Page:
The District Court in the Bulgarian town of Pazardzhik is to hold on October 29 a new hearing in the trial against 13 suspects who were allegedly preaching radical Islam in the country.
The decision came after a 13-hour-long session, ending late Thursday evening, and is grounded on evidence presented by both the prosecution and the defense counsel.
The Court also released the responses given by protected witness 003. He is one of the four protected witnesses in the case.
The trial against the 13 members of the Al Waqf-Al Islami organization's local branch was launched on September 18.
The suspects have been charged with preaching an undemocratic ideology and seeking to impose Sharia law, with leading and participating in an unregistered religious entity preaching an undemocratic ideology and with preaching religious intolerance.
According to the indictment, the defendants built their belief systems in line with elements of Salafism, which they presented in Bulgaria in a radical version in the period March 2008 - October 6, 2010.
All suspects have pleaded not guilty.
Protected witness 003 has said that he cannot comment on facts and circumstances related to classified information, and denied being present at the alleged receiving of money by the defendants during a trip to Saudi Arabia.
He has testified that one of them, Ali Hayrettin, had been among the founders of Al Waqf-Al Islami in Istanbul, and is the organization's coordinator in Bulgaria.
The witness has further informed that he had received evidence about the meeting in Istanbul in 2008, when the Bulgarian branch of the organization has been established, through "tools and devices of the Secret Services, and this was classified national security information." The same, he has said, is valid about details on the budget and financing of the organization.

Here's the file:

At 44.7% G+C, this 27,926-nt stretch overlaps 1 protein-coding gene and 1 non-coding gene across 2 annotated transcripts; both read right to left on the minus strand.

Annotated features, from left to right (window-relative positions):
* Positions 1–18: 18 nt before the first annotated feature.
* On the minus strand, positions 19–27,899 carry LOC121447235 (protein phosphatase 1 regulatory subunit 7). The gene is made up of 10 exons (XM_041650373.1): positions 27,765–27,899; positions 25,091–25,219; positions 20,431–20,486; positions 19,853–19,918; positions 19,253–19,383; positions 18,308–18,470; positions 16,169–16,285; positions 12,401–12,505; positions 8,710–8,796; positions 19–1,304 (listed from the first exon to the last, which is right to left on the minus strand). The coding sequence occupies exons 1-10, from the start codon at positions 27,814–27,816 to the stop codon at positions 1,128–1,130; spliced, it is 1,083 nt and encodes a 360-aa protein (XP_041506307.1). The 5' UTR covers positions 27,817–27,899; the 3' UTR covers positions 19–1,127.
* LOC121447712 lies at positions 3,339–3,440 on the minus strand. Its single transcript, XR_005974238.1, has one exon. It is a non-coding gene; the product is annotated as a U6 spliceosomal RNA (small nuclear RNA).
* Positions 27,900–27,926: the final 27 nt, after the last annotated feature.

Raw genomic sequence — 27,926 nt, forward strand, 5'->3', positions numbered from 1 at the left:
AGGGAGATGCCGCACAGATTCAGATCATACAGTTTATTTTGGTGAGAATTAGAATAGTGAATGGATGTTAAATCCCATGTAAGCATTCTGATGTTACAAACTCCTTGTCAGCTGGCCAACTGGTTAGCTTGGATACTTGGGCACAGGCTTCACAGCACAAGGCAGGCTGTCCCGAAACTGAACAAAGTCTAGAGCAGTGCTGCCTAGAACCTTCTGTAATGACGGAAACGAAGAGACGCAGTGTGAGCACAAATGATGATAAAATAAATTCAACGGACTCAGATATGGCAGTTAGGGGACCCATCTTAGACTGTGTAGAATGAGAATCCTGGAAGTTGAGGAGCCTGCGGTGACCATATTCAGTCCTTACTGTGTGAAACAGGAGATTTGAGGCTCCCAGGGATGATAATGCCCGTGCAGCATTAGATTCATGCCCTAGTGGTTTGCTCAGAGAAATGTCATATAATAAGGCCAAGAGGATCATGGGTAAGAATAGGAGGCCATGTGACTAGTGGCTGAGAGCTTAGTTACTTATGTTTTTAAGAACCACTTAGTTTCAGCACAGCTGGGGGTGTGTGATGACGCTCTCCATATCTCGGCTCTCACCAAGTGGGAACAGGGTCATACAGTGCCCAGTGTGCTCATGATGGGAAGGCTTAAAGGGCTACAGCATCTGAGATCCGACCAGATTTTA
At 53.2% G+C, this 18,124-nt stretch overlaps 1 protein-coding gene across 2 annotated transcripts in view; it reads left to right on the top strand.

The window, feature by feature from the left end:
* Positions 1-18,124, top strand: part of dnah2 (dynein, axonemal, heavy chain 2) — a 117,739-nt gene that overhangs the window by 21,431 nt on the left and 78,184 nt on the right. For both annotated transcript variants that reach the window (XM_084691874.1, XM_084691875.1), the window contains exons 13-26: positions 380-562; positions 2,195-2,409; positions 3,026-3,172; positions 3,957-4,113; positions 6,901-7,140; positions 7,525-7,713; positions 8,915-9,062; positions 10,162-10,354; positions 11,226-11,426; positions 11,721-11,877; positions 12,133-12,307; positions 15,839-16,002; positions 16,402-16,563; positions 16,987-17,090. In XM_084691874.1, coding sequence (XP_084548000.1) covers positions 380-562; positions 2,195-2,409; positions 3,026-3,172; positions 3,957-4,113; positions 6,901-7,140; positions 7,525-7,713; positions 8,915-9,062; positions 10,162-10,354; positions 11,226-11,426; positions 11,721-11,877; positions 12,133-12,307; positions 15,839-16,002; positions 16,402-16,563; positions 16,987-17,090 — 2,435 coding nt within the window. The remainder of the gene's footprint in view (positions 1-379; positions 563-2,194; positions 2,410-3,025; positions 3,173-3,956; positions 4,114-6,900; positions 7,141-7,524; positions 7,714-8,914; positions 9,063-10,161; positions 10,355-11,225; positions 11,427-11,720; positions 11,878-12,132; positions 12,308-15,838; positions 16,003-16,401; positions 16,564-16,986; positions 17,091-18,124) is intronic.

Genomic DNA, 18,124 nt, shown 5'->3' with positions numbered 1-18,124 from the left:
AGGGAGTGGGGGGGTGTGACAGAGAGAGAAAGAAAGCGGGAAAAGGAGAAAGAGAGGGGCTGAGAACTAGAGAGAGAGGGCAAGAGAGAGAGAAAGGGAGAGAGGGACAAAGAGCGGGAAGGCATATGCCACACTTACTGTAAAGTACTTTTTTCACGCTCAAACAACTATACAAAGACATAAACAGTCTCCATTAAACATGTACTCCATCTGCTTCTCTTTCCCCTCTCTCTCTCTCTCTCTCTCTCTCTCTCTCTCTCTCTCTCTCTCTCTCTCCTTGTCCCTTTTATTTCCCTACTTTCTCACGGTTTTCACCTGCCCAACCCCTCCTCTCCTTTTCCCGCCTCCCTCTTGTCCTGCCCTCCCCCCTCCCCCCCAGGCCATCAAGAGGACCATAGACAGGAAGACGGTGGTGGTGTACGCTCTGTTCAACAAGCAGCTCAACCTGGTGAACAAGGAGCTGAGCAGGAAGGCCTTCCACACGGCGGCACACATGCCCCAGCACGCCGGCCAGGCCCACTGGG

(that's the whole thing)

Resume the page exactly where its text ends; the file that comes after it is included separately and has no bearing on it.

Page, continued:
003 has declared Bulgarian youth are not banned from studying in Medina or Saudi Arabia, and after that from being employed at the Chief Mufti's Office or other religious organizations, stressing the State should not interfere in religious matters.
The protected witness has also explained he had not been part of the seizing of computer data; had not spied on the defendants' emails, and had not been present at their lectures and preaching, but knew the participants.
The magistrates upheld the request of the defense counsel to hear expert testimony only after all witnesses - the remaining three protected ones and four others are questioned. Two of the latter are to be brought to the Court forcefully, while the one who has requested a translator with be provided with the service, the Court ruled.
The interpreter was designated as Maya Tsanova, lecturer at the Sofia University, Arabic expert, and interpreter in the case of Bulgarian nurses, jailed in Libya.
Bulgarian Muslims staged several mass protest rallies in front of the Court building. They say the charges are groundless and they fear a new "Revival Process," a remake of the one from the 80s of the last century when the Communist regime forced them to change their Muslim names with Christian ones, is looming in Bulgaria.
The Bulgarian Chief Mufti's Office has condemned the trial, saying the accusations were exaggerated and manipulative.